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Alice Weidel and Tino Chrupalla, chairs of the AfD parliamentary group, comment in the German Bundestag on the ruling of the North Rhine-Westphalian Higher Administrative Court on the classification of the AfD as a suspected right-wing extremist organization.

DPA / Picture Alliance via Reuters

Court ruling: “Germany can spy on the AfD”

A German court ruled Monday that the country’s domestic intelligence agency, BfV, was correct to designate the Alternative for Germany, aka AfD, one of the country’s most popular political parties, as a suspected extremist group, making state surveillance of its activities legal.
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A demonstrator holds a sign reading "Hate makes you small" at a rally organized by the German Trade Union Confederation on "For Democracy and Solidarity" on Jan. 27, 2024.

Reuters Marketplace - DPA Multimedia Wire

A black eye for Germany’s far right

Every few months, there is new media coverage of a surge in public support across Europe for populists identified as “far right,” meaning that their policies reflect a kind of tribalist, anti-immigrant anger. The trend is real. We’ve seen it in different forms in every major country in Europe. But less media coverage is devoted to the political backlash these parties sometimes provoke when their opponents can argue they’ve gone too far. That’s real too.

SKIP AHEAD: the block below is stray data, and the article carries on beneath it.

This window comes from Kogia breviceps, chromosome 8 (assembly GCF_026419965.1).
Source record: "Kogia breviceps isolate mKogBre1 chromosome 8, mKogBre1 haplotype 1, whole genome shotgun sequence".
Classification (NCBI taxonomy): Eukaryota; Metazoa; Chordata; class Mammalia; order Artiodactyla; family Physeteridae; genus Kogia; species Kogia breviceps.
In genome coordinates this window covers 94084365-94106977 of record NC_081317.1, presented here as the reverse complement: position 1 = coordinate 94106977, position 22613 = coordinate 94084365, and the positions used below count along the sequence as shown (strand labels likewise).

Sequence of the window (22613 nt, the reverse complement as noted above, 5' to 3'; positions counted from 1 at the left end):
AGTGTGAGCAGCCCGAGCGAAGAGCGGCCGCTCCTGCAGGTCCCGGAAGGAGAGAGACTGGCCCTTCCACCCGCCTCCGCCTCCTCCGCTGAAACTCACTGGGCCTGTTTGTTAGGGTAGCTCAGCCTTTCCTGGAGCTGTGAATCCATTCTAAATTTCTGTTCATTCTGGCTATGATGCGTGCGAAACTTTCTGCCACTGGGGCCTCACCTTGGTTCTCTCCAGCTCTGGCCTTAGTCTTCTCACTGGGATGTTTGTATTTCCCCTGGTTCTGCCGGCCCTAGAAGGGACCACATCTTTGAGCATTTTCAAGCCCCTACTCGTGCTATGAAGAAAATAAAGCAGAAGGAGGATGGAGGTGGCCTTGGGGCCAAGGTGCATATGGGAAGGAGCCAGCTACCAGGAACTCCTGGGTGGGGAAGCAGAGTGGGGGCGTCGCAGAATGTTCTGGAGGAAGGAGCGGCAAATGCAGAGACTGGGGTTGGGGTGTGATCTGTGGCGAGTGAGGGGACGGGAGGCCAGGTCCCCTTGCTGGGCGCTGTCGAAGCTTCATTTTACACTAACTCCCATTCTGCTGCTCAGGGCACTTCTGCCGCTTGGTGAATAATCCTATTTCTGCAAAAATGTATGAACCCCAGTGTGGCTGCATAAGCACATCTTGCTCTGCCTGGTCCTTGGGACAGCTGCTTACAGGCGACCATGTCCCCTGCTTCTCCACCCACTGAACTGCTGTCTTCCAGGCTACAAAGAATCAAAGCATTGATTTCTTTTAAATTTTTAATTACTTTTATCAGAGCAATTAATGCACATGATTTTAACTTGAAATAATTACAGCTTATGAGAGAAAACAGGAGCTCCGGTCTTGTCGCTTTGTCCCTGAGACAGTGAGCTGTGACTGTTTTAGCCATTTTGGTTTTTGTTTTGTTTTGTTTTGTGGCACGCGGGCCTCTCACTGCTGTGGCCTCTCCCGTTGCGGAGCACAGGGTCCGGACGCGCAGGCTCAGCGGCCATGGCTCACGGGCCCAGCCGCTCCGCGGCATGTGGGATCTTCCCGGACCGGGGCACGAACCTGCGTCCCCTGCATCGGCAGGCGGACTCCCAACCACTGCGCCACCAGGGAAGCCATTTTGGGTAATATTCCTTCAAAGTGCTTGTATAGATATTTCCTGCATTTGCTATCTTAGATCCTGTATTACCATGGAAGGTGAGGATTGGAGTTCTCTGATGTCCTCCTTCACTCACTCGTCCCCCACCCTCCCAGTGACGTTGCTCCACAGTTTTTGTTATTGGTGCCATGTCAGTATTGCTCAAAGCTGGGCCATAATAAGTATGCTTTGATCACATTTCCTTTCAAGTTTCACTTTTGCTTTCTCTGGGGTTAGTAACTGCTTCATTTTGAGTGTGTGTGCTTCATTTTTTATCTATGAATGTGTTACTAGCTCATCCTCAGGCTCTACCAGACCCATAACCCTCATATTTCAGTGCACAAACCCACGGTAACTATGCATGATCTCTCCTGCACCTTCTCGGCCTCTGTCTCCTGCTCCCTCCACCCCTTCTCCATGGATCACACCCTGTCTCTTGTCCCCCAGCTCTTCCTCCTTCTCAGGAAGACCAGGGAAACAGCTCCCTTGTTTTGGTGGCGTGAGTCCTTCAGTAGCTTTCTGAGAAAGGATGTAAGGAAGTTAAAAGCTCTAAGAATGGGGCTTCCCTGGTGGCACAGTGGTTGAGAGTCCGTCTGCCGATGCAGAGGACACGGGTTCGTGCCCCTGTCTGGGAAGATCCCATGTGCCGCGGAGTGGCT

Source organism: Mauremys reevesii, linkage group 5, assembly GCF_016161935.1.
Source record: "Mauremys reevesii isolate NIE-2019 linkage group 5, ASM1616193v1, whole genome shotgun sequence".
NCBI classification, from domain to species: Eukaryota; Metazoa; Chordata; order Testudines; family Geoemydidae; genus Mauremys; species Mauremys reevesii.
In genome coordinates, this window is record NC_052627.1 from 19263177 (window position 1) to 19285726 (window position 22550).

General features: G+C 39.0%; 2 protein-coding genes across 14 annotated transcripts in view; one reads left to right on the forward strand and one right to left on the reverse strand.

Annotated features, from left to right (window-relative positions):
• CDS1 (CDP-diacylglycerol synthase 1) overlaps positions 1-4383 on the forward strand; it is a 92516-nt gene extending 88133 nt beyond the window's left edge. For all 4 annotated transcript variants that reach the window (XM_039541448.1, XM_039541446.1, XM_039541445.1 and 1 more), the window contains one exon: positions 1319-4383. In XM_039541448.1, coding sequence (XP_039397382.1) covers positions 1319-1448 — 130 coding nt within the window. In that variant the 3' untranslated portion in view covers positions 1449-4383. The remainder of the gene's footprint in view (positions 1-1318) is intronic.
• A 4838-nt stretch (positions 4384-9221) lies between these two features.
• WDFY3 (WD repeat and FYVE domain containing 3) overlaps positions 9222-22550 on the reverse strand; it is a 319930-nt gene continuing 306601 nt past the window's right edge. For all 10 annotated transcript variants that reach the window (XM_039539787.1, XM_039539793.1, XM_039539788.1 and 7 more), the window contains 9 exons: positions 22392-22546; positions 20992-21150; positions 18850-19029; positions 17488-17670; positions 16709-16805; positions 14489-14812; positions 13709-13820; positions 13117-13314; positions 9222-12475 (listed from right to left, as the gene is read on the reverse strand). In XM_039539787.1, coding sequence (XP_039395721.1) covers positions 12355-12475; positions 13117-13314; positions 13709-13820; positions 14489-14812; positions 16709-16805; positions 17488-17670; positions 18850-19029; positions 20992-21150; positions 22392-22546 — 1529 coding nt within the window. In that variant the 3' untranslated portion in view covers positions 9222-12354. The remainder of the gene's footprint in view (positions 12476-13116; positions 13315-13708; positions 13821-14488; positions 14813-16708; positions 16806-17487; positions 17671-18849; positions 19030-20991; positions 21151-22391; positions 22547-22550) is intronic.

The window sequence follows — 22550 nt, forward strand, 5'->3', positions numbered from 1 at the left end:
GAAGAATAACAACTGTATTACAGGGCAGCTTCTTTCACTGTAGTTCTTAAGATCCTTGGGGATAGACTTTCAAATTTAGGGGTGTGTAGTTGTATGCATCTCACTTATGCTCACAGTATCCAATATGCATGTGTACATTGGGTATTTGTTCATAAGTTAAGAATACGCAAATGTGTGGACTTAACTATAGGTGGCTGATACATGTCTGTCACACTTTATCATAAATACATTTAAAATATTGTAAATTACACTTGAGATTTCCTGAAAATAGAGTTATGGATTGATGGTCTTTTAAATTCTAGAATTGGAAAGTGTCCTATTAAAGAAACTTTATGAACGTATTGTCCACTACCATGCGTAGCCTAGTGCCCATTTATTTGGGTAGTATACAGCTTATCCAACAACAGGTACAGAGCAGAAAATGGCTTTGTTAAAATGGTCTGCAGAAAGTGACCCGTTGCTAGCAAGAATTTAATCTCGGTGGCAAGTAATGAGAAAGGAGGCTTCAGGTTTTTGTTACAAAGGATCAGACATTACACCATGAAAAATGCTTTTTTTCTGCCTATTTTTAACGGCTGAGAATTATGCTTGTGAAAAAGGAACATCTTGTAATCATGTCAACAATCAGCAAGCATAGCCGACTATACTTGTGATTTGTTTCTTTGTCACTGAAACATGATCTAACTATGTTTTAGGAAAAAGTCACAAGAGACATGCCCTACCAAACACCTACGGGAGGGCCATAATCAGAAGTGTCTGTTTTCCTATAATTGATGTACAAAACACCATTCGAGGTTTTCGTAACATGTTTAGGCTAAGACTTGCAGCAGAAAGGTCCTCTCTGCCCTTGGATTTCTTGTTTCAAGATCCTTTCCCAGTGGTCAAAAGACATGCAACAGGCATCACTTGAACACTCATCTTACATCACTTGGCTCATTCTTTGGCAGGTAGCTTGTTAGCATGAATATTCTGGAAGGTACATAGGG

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AfD holds "Future for Germany" rally in Erfurt.

IMAGO/Karina Hessland via Reuters Connect

Why is Germany’s far right surging?

For extremely obvious reasons, it’s always a little unsettling when the far-right is having a good moment in German politics.

That’s exactly what’s happening now as the avowedly anti-immigrant and Euroskeptic Alternative for Deutschland Party, known as AfD, is now neck-and-neck with the Social Democrats, the party of Chancellor Olaf Scholz. The AfD, which is polling at 19% (to the SPD’s 20%), is closing in on becoming the country’s second most popular political faction. The Christian Democratic Union Party still holds the top spot at 27%.

What explains AfD’s recent upward trajectory, and what does it tell us about the state of German politics 18 months after former Chancellor Angela Merkel left the stage, ending 16 years at the helm?

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What's going on with the far right in Germany?

A few days ago, despite an ongoing pandemic, nearly 40,000 people poured into the streets of Berlin to express outrage at the government's handling of the crisis. Some of them called on Putin and Trump to "liberate" the country.

Many observers have since interpreted the mass protests as a show of strength by Germany's far-right movement, particularly the populist Alternative for Germany party (AfD), the largest opposition party in the Bundestag that triumphed in the 2017 national elections. But is this really a sign of the growing prominence of the far right, or are there other dynamics at play?

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